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Tue, October 27, 2020
"ITER has now reached the stage where the first large magnet components have arrived on site and many more are nearing completion at manufacturing locations distributed throughout the ITER partners. Although we still have several years of challenging on-site assembly ahead, the acceptance tests on the superconducting components give us good confidence in their functionality. We have followed a very long route to get to this stage, and the superconductivity-related humps, bumps and diversions we have followed in the 32 years since the start of the project. Within this I will look at some of the blind alleys that were followed, both why they were chosen and why they were abandoned, particularly as regards materials closely associated with the superconductor. Within the chosen materials, as may be expected, not everything went smoothly and I will summarise the main superconductor-related recovery actions. I will also look at things that went right, as well as those that went wrong. I will trace the history of the innovations that were proposed, focussing particularly on materials and material processes, to see what became of them when faced with the reality of large scale industrial production.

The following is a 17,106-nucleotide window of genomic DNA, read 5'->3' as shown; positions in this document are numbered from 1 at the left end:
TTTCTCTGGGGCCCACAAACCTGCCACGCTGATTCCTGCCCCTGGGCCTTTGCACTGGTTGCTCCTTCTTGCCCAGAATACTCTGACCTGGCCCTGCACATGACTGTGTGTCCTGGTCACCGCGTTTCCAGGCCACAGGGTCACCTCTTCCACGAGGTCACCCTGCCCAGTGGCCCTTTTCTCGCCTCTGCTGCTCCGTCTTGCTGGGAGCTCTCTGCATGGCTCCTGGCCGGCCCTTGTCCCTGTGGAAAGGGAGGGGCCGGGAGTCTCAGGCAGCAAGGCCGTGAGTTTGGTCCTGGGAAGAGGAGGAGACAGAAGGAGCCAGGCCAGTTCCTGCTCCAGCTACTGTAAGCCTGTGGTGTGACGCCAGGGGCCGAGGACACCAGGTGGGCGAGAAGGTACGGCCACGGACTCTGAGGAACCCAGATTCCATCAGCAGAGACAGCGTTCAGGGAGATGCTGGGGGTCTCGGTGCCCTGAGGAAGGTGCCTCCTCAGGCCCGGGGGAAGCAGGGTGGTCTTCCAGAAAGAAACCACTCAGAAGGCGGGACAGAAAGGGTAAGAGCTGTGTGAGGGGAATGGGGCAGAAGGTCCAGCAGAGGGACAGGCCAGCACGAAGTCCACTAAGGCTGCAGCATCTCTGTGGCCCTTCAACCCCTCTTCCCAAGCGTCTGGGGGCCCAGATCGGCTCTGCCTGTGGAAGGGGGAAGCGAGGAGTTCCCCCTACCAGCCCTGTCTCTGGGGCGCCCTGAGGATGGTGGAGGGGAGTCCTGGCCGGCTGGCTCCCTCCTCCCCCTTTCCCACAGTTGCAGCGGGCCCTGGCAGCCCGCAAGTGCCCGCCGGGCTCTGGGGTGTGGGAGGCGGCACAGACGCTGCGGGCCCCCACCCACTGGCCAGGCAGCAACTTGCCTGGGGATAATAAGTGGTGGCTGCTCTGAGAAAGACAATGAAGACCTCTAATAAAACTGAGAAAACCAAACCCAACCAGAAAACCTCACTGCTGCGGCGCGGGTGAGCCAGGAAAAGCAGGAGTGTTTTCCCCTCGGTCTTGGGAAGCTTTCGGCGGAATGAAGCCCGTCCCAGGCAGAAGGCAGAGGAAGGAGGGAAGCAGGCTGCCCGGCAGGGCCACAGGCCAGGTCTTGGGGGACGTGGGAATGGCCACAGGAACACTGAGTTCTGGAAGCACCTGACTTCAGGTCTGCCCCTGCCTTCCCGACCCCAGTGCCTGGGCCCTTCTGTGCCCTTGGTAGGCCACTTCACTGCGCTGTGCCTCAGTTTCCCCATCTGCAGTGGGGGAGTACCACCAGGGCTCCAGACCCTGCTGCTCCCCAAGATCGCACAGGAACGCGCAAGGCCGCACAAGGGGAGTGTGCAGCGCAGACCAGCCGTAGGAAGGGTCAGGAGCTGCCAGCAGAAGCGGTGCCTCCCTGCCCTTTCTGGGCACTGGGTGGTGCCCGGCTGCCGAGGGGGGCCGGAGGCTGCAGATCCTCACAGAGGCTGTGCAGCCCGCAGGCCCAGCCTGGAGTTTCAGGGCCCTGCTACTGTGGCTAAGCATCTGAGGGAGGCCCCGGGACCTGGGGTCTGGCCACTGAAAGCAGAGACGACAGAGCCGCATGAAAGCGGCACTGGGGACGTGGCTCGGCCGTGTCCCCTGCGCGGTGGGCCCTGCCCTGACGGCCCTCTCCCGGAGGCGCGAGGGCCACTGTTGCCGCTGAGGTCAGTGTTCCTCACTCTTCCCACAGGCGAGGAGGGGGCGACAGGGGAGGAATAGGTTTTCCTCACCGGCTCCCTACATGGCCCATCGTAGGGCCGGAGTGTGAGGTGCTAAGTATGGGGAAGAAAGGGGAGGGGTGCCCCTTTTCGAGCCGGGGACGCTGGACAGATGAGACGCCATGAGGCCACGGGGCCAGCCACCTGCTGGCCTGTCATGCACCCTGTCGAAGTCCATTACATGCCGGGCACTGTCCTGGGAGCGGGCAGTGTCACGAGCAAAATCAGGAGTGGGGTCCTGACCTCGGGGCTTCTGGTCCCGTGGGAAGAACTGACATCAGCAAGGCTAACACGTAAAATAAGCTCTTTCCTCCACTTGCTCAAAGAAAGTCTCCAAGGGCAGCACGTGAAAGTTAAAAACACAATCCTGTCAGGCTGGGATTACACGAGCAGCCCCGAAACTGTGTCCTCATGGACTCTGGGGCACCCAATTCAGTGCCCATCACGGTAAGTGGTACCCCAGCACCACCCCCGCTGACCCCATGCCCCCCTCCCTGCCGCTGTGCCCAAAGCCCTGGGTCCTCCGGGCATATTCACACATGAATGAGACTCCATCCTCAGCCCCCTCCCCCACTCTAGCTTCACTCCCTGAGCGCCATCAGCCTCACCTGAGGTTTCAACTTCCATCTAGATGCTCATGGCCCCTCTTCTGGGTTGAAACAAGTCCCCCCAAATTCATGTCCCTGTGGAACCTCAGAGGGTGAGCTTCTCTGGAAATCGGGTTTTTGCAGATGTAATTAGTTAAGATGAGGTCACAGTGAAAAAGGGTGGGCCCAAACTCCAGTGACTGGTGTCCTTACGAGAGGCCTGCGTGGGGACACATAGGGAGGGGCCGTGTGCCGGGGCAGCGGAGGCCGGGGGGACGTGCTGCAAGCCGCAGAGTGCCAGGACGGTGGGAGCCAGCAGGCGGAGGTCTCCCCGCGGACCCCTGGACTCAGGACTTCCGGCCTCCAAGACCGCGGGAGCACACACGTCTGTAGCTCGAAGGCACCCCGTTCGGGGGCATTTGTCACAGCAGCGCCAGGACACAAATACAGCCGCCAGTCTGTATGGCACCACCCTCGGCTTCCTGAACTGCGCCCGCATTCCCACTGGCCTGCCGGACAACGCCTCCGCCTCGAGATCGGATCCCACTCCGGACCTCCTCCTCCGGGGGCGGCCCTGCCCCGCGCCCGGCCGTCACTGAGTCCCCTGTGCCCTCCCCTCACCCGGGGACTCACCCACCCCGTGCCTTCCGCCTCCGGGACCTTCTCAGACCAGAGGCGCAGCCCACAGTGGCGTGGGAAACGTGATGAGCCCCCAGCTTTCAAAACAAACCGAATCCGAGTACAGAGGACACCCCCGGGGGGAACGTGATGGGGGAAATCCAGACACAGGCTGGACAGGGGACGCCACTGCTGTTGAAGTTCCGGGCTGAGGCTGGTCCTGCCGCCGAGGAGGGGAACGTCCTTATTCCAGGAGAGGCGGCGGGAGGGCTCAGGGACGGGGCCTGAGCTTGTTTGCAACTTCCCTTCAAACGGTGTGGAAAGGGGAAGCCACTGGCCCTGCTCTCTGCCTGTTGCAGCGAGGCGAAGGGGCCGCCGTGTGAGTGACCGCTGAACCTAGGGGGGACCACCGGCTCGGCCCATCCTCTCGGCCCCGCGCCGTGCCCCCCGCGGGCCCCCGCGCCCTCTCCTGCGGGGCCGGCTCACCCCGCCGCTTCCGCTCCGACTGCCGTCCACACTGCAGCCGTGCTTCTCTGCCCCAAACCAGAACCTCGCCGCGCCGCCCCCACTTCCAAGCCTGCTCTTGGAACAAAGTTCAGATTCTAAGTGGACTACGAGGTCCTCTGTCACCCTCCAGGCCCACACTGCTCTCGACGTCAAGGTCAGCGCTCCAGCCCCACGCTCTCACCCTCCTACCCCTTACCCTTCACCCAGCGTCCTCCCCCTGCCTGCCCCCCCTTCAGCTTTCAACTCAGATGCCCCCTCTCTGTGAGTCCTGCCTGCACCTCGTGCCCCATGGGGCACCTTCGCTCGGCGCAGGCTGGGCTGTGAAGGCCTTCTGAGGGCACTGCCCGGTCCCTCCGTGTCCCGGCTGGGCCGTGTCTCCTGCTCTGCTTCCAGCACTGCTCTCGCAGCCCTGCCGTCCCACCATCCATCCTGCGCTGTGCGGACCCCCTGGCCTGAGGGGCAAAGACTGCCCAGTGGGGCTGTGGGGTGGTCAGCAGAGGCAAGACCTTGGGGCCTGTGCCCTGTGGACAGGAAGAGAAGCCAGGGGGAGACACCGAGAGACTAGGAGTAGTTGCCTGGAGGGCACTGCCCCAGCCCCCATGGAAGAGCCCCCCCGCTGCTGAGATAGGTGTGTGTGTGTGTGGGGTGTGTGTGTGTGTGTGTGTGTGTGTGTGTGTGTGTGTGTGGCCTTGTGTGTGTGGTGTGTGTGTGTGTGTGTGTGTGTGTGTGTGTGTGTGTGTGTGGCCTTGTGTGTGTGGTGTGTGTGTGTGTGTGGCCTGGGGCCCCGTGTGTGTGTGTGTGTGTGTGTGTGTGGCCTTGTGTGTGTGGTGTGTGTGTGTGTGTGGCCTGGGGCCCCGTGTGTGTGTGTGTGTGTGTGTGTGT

The innovations in ITER were not just the more obvious ones of choice-of-superconductor and its critical current-field performance, but go much deeper into the design and manufacturing choices. In other words, it is not just a material problem but a material usability problem and I will show several examples where the associated design and manufacturing choices eventually turned out to be far more innovative than the original material choice. Such usability issues are not generally discovered in the material R&D phase but in the detailed magnet design phase, or even during manufacturing.
Some of the early history of ITER has similarities with the proposals now appearing for the next generation of magnetic fusion devices, the first generation of energy-producing fusion reactors. As with ITER 25 years ago, there seems in many cases a relatively large disconnect between choices for superconductors for machines presently under construction and those in the conceptual formulation stage. The arguments are (as with ITER), between two extremes of innovations that promise large cost gains, if they work, and well-qualified technology with a broad industrial supply case, assuming equally that it works as advertised. ITER magnets contain many examples of outstandingly successful development and industrialisation of innovations as well as several near-disasters in what should have been well-established industrial technology, and lessons for future decisions on the choices for the future of superconductivity in fusion can be drawn from both."